He said, “I felt that I was breathing my last breath. I was almost dead. “My body was so weak. They used to give me a break from torture for nearly two hours a day.”

After 22 days, he said, he was sent to solitary confinement, where he stayed for two months. Reuters was not able to independently verify the details of his account.

Finally, when he was freed, he said he drove 30-hour from Cairo to Port Sudan. He described that the passengers sat on the back of pickup trucks and clung to sticks rammed vertically among the luggage for support. His truck raced towards the border.

He said by phone from Khartoum, “I was about to fall off, “and “I was too tired to hold on from the intensity of the heat. He also said, “I am dreaming of the day where I can go back. I think of revenge every day, but I am trying to be patient.”

Gaber Nassar, the head of the Cairo University said that he, for several times, issued an open invitation to students expelled from his university to come and meet him, in the presence of their parents, and apologize. If they promise not to protest again, he said, they are reinstated.

He said that at least 91 students took him up on the offer, last year. “I’m aware that (for) those who genuinely belong to the Muslim Brotherhood, it will be very difficult for them to accept such an initiative.”

Reuters spoke to three of those who attended such meetings and were reinstated after apologizing. They said they still live in fear of arrest or another expulsion.

Reuters said, “Two brothers – Ahmed and Abdel Rahman – said that despite being reinstated they have left the country to finish their education in Malaysia.”

Ahmed, who is an engineering student (22 years old) said,”He who expels me once for no good reason and without an investigation can expel me again.”

In addition, a 21-year-old engineering student denied Nassar’s claim on having a second chance. He said he had been expelled and reinstated twice after he attended meetings with Nassar.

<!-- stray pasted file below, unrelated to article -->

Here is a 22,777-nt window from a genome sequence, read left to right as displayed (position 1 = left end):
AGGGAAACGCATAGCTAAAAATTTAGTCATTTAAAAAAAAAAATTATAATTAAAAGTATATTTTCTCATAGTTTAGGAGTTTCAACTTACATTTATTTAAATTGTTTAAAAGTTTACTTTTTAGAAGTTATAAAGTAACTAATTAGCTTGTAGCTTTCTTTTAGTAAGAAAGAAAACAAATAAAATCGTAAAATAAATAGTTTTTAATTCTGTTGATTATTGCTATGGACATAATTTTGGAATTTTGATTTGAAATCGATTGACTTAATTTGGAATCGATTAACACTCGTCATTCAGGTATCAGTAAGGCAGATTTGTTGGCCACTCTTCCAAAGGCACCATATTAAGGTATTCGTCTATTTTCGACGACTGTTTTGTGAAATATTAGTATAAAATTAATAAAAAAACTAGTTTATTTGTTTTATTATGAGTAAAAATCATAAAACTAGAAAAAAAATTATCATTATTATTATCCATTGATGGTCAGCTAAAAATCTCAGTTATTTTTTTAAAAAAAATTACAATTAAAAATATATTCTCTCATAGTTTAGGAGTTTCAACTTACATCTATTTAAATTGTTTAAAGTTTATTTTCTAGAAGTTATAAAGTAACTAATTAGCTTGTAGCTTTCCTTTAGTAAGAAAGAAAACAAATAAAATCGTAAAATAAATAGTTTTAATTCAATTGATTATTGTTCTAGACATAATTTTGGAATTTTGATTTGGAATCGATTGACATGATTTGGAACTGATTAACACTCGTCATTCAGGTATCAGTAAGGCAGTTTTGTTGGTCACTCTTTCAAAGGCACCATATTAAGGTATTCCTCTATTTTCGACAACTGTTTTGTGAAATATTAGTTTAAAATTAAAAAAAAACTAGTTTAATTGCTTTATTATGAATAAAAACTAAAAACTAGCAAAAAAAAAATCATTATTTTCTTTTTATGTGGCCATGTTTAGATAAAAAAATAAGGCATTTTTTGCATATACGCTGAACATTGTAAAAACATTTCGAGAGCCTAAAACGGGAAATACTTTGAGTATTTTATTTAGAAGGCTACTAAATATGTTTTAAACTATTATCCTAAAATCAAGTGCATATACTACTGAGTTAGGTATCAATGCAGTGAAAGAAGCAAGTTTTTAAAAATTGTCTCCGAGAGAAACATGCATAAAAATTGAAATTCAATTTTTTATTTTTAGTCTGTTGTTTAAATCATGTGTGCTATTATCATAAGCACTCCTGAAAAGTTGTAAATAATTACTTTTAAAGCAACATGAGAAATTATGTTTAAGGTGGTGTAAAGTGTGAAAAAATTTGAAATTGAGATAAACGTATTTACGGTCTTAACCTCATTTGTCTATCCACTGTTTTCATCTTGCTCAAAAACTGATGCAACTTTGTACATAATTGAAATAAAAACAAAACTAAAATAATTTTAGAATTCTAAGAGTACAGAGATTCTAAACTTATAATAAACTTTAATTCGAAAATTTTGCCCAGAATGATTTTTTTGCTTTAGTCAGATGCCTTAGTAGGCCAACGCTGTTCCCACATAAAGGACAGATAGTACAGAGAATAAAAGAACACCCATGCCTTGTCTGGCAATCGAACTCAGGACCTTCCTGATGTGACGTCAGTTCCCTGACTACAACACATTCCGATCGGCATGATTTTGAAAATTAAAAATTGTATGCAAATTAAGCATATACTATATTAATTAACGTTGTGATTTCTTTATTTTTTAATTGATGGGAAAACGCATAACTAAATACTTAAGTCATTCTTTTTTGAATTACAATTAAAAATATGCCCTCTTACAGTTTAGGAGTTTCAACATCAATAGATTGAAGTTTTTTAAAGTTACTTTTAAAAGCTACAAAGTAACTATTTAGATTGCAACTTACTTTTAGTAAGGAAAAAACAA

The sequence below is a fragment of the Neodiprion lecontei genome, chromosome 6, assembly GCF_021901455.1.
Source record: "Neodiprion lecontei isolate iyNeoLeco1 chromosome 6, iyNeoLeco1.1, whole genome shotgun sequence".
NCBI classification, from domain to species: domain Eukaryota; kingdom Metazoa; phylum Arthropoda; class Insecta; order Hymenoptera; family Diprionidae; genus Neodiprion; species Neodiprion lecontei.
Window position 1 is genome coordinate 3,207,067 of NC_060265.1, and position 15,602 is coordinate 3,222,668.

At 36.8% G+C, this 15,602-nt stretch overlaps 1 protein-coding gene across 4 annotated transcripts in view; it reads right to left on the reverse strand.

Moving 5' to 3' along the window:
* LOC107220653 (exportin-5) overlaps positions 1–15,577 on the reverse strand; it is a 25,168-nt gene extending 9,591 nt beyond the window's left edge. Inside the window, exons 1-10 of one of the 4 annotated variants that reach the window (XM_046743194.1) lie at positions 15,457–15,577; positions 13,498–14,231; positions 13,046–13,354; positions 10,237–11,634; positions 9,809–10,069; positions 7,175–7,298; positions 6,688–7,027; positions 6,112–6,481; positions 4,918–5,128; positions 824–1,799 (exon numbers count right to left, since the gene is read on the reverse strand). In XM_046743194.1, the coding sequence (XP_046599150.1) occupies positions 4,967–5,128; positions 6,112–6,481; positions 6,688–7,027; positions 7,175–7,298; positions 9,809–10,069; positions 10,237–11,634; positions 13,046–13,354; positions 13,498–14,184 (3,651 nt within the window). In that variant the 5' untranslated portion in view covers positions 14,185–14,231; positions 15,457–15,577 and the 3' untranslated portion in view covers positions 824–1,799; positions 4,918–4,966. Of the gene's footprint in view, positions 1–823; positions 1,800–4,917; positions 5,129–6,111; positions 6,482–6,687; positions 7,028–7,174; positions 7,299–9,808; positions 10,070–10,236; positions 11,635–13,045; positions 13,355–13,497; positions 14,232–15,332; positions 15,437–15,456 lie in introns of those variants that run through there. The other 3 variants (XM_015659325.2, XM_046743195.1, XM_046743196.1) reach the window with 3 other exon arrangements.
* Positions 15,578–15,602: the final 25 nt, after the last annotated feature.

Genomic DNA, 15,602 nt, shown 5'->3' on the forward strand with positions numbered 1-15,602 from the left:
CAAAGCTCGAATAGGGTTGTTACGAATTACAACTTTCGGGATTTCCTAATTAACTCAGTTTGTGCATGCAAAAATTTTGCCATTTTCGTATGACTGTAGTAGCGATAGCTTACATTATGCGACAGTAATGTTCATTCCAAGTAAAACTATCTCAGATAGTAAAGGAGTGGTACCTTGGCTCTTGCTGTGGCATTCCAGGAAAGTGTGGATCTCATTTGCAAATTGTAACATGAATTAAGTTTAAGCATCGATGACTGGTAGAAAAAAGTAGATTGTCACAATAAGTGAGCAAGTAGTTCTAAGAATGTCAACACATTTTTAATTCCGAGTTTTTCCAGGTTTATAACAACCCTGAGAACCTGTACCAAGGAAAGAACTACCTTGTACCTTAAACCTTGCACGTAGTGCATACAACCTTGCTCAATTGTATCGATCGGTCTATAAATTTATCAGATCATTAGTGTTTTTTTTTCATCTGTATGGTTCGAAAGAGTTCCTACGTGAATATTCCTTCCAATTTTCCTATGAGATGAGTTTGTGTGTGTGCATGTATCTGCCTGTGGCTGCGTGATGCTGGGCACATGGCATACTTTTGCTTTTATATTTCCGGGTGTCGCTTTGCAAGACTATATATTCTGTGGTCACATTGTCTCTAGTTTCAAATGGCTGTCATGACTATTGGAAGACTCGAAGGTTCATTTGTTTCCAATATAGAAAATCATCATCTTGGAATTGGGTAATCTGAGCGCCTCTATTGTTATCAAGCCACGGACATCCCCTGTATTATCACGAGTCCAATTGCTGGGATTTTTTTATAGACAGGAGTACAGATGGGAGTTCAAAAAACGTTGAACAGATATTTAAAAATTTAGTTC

The second time he was expelled, in 2014, the university said it was because he had rioted, thrown Molotov cocktails at security forces, terrorized citizens and obstructed the education process. In response, he said that he didn’t do any of those things and now lived away from home because he feared arrest.

Reuters reported that all three students said the meetings with Nassar were humiliating. They were not allowed to speak, ask questions or sit down during the hour-long session, they said.

Nassar said he had long discussions with students. “I sat with them for more than two hours, we talked, and we agreed and disagreed. We don’t hold them accountable for their affiliation.”

Engineering student Badawy said from Turkey that he would never apologize. He said, “Apologizing means that I am admitting that I have done the things that they have accused me of. But I haven’t. Also, criminal charges don’t drop when I apologize.” “This is a severe humiliation that I can’t accept.”

Another university student used to be in her fourth year in the faculty of commerce at Al-Azhar University’s El-Zagazig branch northeast of Cairo when she learned she had been kicked out.

Gihad Fayez, a 23-year-old Brotherhood supporter, spotted her name on a list of expelled students posted on a university fence.

The notice said that following an investigation, she and eight other students had been found guilty of  “obstructing the education process” and protesting.

Gihad rejects these charges and said that in her case, she was not summoned for an interview until a month after being expelled. She believes she was targeted because she filmed anti-government protests, shared the films online, and exposed alleged abuse by the security forces.

She applied to multiple private universities but was turned down – she believes because of the 2014 law. “I was frustrated. I felt that I wanted to learn but the country doesn’t want me to learn,” she said.

Gihad described what she has felt after she was expelled saying, “Two days after my expulsion I felt that my whole life has stopped. I was crying. I felt sorry for myself. Is this what I deserve for defending my friends?”

She appealed, filing a complaint with the administrative court a month after her expulsion in December 2014. But her case has been delayed.

The Egyptian youths are living in harsh conditions under the military rule and they are deprived of all their basic rights and their only crime was expressing their political beliefs or opposition against the regime. The young people who are supposed to be the hope for any nations’ future are simply to decide whether to live with no rights in the country or to live in exile.